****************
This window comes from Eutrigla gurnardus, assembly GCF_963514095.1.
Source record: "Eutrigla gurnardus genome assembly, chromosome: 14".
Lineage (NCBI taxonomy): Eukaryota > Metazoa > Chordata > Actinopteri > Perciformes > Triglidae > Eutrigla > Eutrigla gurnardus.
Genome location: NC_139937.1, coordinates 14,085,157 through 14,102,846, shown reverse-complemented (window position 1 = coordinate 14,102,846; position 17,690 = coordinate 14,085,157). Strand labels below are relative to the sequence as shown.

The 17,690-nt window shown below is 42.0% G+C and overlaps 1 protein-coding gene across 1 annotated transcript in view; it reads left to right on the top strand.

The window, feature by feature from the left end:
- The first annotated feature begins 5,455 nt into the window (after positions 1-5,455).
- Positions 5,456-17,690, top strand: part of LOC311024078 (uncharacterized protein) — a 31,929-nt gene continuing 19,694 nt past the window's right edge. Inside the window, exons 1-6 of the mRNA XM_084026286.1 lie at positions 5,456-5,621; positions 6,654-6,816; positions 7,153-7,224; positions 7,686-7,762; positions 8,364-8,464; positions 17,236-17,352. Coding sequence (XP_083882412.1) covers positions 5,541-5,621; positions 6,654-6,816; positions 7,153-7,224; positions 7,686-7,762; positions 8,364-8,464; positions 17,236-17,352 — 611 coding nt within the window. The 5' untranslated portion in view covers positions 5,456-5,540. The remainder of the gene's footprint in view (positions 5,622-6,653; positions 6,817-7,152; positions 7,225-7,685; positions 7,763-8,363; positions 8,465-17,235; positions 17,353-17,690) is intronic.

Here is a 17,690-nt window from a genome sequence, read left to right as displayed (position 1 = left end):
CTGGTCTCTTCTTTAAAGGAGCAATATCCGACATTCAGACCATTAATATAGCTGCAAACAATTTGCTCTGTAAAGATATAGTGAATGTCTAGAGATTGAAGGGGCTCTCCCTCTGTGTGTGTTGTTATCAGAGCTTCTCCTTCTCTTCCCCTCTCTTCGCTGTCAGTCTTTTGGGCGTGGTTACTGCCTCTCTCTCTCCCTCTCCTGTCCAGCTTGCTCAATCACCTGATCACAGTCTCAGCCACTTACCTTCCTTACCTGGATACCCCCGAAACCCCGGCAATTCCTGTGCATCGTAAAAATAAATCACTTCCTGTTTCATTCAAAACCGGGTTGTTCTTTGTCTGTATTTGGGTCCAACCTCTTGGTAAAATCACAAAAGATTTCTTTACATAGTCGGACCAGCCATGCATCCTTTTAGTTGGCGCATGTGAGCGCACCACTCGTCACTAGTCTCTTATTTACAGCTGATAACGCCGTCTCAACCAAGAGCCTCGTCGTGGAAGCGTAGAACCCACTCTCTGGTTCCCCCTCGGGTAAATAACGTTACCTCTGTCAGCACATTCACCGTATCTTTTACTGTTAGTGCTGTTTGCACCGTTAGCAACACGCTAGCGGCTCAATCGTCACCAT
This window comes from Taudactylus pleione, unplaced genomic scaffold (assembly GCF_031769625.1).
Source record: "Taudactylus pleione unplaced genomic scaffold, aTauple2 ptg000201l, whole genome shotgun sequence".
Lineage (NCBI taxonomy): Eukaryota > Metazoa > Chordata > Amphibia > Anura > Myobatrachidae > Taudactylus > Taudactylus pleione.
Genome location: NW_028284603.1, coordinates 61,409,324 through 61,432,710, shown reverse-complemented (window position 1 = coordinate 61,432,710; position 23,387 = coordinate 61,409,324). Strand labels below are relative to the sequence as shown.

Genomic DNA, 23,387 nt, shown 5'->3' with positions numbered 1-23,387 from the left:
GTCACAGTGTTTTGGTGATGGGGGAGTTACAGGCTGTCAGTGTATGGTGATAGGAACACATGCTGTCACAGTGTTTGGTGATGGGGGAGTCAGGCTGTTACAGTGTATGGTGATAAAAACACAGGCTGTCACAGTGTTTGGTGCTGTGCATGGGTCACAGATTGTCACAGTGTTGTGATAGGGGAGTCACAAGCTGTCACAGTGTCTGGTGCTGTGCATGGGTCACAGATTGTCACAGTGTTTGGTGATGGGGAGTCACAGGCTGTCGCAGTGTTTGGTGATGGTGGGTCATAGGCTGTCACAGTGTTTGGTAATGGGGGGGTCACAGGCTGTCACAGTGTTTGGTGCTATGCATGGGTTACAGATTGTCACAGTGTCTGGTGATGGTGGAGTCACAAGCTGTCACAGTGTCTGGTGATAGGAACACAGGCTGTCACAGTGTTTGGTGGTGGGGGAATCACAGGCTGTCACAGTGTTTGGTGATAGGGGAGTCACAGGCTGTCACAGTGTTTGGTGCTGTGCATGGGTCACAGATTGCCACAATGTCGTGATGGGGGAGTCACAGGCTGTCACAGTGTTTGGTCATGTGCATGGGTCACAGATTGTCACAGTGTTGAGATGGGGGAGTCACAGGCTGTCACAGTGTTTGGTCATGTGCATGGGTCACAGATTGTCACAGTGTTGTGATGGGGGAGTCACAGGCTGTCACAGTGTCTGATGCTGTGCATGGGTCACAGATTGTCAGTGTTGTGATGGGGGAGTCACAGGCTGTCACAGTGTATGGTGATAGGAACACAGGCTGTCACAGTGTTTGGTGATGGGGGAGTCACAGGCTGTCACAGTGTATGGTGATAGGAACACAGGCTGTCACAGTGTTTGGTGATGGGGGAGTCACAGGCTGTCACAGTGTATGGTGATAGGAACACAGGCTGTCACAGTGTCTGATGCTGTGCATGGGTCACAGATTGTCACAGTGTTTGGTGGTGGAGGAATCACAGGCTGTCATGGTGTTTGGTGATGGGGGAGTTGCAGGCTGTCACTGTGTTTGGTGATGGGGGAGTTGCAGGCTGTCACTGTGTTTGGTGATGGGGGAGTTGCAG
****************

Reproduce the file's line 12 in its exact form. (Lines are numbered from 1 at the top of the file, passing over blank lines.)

Source record: "Taudactylus pleione unplaced genomic scaffold, aTauple2 ptg000201l, whole genome shotgun sequence".